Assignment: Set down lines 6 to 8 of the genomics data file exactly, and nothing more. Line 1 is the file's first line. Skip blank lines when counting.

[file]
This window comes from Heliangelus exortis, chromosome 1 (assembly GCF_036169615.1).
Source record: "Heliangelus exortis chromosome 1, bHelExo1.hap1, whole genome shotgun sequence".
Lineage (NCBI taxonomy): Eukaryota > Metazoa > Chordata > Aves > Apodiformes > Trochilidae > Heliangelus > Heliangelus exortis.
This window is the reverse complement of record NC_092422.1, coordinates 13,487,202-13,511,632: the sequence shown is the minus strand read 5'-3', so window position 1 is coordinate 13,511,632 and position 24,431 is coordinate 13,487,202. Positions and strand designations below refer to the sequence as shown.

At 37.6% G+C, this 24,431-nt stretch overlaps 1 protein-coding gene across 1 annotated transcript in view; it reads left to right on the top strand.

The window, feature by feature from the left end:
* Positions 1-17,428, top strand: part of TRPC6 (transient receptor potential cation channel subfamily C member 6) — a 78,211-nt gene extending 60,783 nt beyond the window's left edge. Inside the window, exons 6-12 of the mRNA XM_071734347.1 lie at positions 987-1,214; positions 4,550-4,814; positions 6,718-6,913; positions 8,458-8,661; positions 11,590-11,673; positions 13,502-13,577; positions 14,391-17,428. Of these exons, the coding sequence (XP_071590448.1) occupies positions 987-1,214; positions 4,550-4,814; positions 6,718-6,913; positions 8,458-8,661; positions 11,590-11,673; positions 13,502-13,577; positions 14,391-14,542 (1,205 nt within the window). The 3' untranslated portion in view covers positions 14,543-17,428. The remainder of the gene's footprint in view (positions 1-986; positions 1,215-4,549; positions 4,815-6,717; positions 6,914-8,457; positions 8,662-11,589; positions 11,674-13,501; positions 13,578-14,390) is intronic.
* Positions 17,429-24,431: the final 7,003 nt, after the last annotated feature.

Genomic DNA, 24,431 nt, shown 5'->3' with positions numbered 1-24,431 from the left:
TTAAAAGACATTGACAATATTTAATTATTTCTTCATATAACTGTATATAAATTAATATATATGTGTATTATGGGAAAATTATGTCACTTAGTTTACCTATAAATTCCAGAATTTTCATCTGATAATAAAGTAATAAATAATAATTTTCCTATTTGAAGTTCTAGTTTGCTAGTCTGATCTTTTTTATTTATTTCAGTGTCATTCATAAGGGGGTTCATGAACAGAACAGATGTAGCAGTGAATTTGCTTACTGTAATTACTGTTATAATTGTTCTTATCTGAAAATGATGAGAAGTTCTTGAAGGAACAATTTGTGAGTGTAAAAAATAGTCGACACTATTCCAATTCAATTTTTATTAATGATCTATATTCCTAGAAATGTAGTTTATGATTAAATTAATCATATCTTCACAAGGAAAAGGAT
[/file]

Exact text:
The window, feature by feature from the left end:
* Positions 1-17,428, top strand: part of TRPC6 (transient receptor potential cation channel subfamily C member 6) — a 78,211-nt gene extending 60,783 nt beyond the window's left edge. Inside the window, exons 6-12 of the mRNA XM_071734347.1 lie at positions 987-1,214; positions 4,550-4,814; positions 6,718-6,913; positions 8,458-8,661; positions 11,590-11,673; positions 13,502-13,577; positions 14,391-17,428. Of these exons, the coding sequence (XP_071590448.1) occupies positions 987-1,214; positions 4,550-4,814; positions 6,718-6,913; positions 8,458-8,661; positions 11,590-11,673; positions 13,502-13,577; positions 14,391-14,542 (1,205 nt within the window). The 3' untranslated portion in view covers positions 14,543-17,428. The remainder of the gene's footprint in view (positions 1-986; positions 1,215-4,549; positions 4,815-6,717; positions 6,914-8,457; positions 8,662-11,589; positions 11,674-13,501; positions 13,578-14,390) is intronic.
* Positions 17,429-24,431: the final 7,003 nt, after the last annotated feature.